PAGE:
Re: SSL Security




Arne <Arne@xxxxxxxxxxxxxxxxxxxxxxxxx> writes:
IS x.509 certificate the same as Public/private key pair?

identity x.509 digital certificates from the early 90s were frequently
overloaded with personal information and eventually realized to
represent a significant privacy and liability hazard.

digital certificates were introduced to solve a problem in the OFFLINE,
electronic world ... somewhat analogous to the letters of
credit/introduction from the sailing ship days (and before) where the
relying party had no prior information about the party they were dealing
with and no way of directly contacting any responsible party.

an example of the offline, electronic scenario is the email environment
from the early 80s ... where there would be a dial-up to local
electronic post-office, exchange email, and then hang-up. then when
dealing with first time email from total stranger, the recipient had no
way of determining what they were dealing with. digital certificates
could provide trusted distribution of information about the stranger.

one of the pieces of trusted information distributed in this offline
environment could be the stranger's public key ... allowing the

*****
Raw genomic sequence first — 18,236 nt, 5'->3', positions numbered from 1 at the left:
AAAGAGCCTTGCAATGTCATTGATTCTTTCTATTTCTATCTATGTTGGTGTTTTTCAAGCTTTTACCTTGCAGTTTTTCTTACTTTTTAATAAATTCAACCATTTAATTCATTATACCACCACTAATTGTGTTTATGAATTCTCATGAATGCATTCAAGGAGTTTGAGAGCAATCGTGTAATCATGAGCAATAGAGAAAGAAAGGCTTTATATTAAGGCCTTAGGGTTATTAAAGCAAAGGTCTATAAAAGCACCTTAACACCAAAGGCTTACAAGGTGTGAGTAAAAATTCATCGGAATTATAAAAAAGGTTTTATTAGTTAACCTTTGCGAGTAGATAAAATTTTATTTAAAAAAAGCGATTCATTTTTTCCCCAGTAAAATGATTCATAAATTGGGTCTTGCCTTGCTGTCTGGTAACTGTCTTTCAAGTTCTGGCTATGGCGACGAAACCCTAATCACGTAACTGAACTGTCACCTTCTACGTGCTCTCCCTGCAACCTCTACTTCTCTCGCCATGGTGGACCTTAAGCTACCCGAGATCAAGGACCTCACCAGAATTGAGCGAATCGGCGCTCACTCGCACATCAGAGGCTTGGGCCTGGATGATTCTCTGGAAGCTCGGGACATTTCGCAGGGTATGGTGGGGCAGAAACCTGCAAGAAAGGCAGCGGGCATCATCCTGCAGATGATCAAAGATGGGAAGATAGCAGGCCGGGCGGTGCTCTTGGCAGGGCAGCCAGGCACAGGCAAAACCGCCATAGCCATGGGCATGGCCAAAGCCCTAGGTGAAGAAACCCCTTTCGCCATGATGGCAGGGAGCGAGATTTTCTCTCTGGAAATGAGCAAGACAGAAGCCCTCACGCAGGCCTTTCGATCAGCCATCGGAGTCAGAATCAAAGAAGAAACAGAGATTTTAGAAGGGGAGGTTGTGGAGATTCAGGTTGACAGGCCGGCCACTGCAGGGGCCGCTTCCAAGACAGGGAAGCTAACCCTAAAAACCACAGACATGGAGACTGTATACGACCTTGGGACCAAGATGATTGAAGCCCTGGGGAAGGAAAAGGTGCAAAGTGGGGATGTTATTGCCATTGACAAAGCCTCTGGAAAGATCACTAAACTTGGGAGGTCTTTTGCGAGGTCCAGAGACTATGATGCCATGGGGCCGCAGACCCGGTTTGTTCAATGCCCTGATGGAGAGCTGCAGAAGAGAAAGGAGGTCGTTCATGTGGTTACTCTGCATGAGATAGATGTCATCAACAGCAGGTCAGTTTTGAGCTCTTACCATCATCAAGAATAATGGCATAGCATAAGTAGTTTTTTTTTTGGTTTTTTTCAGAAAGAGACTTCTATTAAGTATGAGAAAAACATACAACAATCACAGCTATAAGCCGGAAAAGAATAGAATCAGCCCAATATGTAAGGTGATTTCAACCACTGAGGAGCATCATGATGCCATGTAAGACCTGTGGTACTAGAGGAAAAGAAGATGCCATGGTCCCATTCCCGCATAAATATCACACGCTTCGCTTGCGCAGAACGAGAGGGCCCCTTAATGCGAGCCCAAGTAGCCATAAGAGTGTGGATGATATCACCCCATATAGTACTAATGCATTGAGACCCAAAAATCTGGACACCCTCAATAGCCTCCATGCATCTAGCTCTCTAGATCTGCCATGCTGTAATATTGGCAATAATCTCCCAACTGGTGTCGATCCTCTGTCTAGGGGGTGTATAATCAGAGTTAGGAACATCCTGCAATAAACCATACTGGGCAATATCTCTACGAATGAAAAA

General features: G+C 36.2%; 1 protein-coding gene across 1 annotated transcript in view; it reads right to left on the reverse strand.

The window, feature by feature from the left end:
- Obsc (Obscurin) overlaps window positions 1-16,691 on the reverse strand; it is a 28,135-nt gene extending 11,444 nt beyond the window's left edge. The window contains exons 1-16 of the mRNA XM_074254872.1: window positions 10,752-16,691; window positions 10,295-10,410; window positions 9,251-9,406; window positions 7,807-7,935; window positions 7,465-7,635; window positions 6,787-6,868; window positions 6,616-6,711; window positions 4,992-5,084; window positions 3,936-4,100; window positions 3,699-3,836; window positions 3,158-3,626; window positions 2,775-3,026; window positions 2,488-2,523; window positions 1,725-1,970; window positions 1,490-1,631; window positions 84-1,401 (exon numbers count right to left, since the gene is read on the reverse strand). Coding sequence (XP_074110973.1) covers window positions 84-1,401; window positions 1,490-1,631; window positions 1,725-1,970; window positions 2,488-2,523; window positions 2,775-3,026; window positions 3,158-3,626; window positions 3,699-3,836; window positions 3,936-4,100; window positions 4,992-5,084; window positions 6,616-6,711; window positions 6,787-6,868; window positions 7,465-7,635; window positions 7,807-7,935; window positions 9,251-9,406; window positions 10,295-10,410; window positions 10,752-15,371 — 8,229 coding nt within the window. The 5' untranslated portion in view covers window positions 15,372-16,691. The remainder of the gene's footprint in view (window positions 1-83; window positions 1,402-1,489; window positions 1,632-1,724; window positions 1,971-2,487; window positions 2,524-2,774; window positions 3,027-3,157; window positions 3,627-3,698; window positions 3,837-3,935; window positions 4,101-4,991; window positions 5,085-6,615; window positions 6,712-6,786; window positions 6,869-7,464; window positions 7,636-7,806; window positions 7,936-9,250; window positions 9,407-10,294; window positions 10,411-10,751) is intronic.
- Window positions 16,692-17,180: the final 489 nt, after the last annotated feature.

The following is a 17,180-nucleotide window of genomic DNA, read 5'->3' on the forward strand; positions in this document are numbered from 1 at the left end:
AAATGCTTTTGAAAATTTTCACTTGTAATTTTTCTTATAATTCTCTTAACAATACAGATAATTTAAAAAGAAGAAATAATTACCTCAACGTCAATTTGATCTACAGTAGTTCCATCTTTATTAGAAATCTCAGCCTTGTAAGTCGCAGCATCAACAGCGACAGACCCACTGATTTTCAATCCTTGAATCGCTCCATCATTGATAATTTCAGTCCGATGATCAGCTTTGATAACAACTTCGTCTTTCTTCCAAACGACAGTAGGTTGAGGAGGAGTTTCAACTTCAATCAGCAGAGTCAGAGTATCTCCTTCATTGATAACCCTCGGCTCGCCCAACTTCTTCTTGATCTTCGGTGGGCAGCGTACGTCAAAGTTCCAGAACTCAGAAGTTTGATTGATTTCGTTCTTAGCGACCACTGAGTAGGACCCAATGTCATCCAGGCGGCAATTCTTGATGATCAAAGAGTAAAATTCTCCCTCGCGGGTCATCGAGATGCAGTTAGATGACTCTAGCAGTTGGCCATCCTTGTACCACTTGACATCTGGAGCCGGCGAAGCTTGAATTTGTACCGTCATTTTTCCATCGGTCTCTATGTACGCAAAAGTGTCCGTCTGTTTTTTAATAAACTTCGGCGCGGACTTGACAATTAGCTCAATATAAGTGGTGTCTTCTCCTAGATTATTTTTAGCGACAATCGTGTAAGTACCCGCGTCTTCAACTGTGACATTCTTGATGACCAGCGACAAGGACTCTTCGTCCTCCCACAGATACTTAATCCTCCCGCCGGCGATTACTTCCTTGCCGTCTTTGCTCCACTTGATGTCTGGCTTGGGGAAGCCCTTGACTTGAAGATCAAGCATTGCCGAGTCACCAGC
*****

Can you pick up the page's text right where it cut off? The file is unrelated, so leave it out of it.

recipient to verify any digital signature generated by the stranger
(with their private key).

another proposal from the early 80s for means of (real-time) trusted
distribution of public key can be found in this old email:
http://www.garlic.com/~lynn/2006w.html#email810515

other discussions about real-time distribution of public key (and
other information) can be found in these collected posts referencing
a "catch-22" situation for the SSL digital certificate certification
authority industry (something they need to improve their integrity,
but at the same time could result in obsoleting the need for them)
http://www.garlic.com/~lynn/subpubkey.html#catch22

and other collected past posts about SSL digital certificates
http://www.garlic.com/~lynn/subpubkey.html#sslcert
.